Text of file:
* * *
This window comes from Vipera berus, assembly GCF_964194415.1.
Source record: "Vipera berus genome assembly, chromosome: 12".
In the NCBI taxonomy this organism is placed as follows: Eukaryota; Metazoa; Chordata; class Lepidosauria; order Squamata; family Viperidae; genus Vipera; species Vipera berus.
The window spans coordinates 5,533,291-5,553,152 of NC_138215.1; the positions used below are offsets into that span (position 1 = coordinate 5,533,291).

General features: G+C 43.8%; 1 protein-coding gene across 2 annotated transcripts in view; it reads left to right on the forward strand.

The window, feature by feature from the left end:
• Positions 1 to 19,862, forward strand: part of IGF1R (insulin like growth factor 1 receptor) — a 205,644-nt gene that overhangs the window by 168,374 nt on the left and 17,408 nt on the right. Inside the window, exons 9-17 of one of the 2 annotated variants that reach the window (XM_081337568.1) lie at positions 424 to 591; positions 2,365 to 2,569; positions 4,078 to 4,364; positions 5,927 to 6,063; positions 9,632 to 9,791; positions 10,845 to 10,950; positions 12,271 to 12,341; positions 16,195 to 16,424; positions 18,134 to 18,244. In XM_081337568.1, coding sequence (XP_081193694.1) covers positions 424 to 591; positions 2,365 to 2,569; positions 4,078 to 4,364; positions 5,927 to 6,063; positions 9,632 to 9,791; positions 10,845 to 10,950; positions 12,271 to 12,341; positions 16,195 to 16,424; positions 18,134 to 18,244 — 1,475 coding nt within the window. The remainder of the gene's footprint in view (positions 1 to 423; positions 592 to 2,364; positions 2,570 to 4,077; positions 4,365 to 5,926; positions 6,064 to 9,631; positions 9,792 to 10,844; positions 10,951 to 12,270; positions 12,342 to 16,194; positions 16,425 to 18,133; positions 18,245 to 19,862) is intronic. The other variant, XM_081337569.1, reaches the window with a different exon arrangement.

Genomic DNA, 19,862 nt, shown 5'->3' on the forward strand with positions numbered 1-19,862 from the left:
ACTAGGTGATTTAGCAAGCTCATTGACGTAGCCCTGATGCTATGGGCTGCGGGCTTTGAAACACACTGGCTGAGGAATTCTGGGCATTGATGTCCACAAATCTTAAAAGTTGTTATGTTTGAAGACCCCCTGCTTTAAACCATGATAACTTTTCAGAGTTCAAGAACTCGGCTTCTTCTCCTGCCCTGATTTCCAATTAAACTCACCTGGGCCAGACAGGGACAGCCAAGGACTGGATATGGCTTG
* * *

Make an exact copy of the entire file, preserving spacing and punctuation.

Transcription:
This window comes from Vipera berus, assembly GCF_964194415.1.
Source record: "Vipera berus genome assembly, chromosome: 12".
In the NCBI taxonomy this organism is placed as follows: Eukaryota; Metazoa; Chordata; class Lepidosauria; order Squamata; family Viperidae; genus Vipera; species Vipera berus.
The window spans coordinates 5,533,291-5,553,152 of NC_138215.1; the positions used below are offsets into that span (position 1 = coordinate 5,533,291).

General features: G+C 43.8%; 1 protein-coding gene across 2 annotated transcripts in view; it reads left to right on the forward strand.

The window, feature by feature from the left end:
• Positions 1 to 19,862, forward strand: part of IGF1R (insulin like growth factor 1 receptor) — a 205,644-nt gene that overhangs the window by 168,374 nt on the left and 17,408 nt on the right. Inside the window, exons 9-17 of one of the 2 annotated variants that reach the window (XM_081337568.1) lie at positions 424 to 591; positions 2,365 to 2,569; positions 4,078 to 4,364; positions 5,927 to 6,063; positions 9,632 to 9,791; positions 10,845 to 10,950; positions 12,271 to 12,341; positions 16,195 to 16,424; positions 18,134 to 18,244. In XM_081337568.1, coding sequence (XP_081193694.1) covers positions 424 to 591; positions 2,365 to 2,569; positions 4,078 to 4,364; positions 5,927 to 6,063; positions 9,632 to 9,791; positions 10,845 to 10,950; positions 12,271 to 12,341; positions 16,195 to 16,424; positions 18,134 to 18,244 — 1,475 coding nt within the window. The remainder of the gene's footprint in view (positions 1 to 423; positions 592 to 2,364; positions 2,570 to 4,077; positions 4,365 to 5,926; positions 6,064 to 9,631; positions 9,792 to 10,844; positions 10,951 to 12,270; positions 12,342 to 16,194; positions 16,425 to 18,133; positions 18,245 to 19,862) is intronic. The other variant, XM_081337569.1, reaches the window with a different exon arrangement.

Genomic DNA, 19,862 nt, shown 5'->3' on the forward strand with positions numbered 1-19,862 from the left:
ACTAGGTGATTTAGCAAGCTCATTGACGTAGCCCTGATGCTATGGGCTGCGGGCTTTGAAACACACTGGCTGAGGAATTCTGGGCATTGATGTCCACAAATCTTAAAAGTTGTTATGTTTGAAGACCCCCTGCTTTAAACCATGATAACTTTTCAGAGTTCAAGAACTCGGCTTCTTCTCCTGCCCTGATTTCCAATTAAACTCACCTGGGCCAGACAGGGACAGCCAAGGACTGGATATGGCTTG